CHANTHABURI — Director of a school in the eastern region on Wednesday defended his decision to ban schoolgirls from wearing fringes, despite protests from students and education campaigners.

Although ministerial regulations allow female pupils to wear bangs, Sunreng Srisitthichaisakul, director of Siyanusorn School, said he took the step beyond government policies out of his concern that students may style their hair after K-pop stars.

“This rule has been enforced for many years already,” Sunreng said. “However, there’s a trend among teenage girls who want to style their hair after a popular K-pop star, so we passed out agreements to prevent students from violating school rules.”

The strict rule drew much attention on social media after student rights group Education for Liberation of Siam posted the school’s order banning bangs on its Facebook page. The group called it excessive and “unreasonable.”

In the document reportedly handed to students who broke the ban, they were required to confess to the wrongdoing and promise to fix their hairstyles. They were also required to accept any consequences “without any conditions” should they repeat the same offense.

Both the students and their parents were required to sign the agreement at school, the advocate group said. Failure to sign the paper after three summon letters would result in the students being expelled, according to the group.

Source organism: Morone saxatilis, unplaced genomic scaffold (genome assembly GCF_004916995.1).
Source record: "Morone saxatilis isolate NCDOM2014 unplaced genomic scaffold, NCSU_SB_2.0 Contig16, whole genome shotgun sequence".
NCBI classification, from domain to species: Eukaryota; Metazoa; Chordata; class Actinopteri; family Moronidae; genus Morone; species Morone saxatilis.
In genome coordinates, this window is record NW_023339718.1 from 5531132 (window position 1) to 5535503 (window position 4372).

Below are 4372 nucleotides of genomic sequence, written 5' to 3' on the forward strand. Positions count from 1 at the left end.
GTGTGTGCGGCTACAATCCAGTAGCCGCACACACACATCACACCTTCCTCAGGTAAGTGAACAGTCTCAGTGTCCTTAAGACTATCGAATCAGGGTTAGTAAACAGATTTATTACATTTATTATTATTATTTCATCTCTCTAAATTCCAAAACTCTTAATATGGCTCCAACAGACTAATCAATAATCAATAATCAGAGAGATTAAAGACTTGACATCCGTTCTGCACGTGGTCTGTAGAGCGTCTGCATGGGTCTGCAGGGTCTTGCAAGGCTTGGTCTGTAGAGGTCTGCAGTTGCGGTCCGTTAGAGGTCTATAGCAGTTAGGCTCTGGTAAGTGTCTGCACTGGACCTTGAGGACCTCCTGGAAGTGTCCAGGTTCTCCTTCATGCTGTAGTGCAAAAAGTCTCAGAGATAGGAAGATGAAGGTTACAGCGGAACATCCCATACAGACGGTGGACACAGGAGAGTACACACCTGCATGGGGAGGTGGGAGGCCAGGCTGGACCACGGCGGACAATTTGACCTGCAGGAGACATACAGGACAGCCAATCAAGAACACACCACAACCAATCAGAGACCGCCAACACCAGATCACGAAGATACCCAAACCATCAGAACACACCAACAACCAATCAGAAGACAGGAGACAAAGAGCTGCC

Although it is not uncommon for teachers to enforce school dress codes and haircuts – often in a rough and summarily manner – Siyanusorn School’s threat of expulsion for a petty offense caused much discussion on social media.

“This is bullshit. They should spend time teaching the students rather than picking on them,” user Aoi Thompson commented on Facebook. “That’s why Thai students fall behind other nations. This is a violation of their rights”.

Another user pulled out the hairstyle regulation enacted by the Ministry of Education and noted that it doesn’t ban bangs.

“Read it, for those who believe the school is right,” Achita Yoriya wrote.

Under the official regulation, boys’ hair must be no longer than their hairline and girls’ must keep it no longer than the nape. Schools also have the leeway to allow longer hair, but it must be tied up properly.

However, many public schools choose to ignore the policy and enact their own rules, as in the case of Siyanusorn School.

Despite claims made by the campaigners, director Sunreng said his school would not go as far as expelling students for hair offense.

“There must have been some misunderstanding. We never expel students because of bangs,” the director said. “The penalty for this would be deduction of merit points.”

A number of netizens also sided with the school, saying that the practice can teach students to abide by law and order when they grow up.

“There are rules in every organization and these rules are based on the organization’s culture. If you want to be part of an organization, you should be ready to obey their rules,” Mon Plimkamon wrote. “This is Thai culture, so you should accept it. If everyone breaks the rules, how can we live peacefully?”

Siyanusorn School is attended by about 4,000 students from Matthayom 1 to Matthayom 6.

Source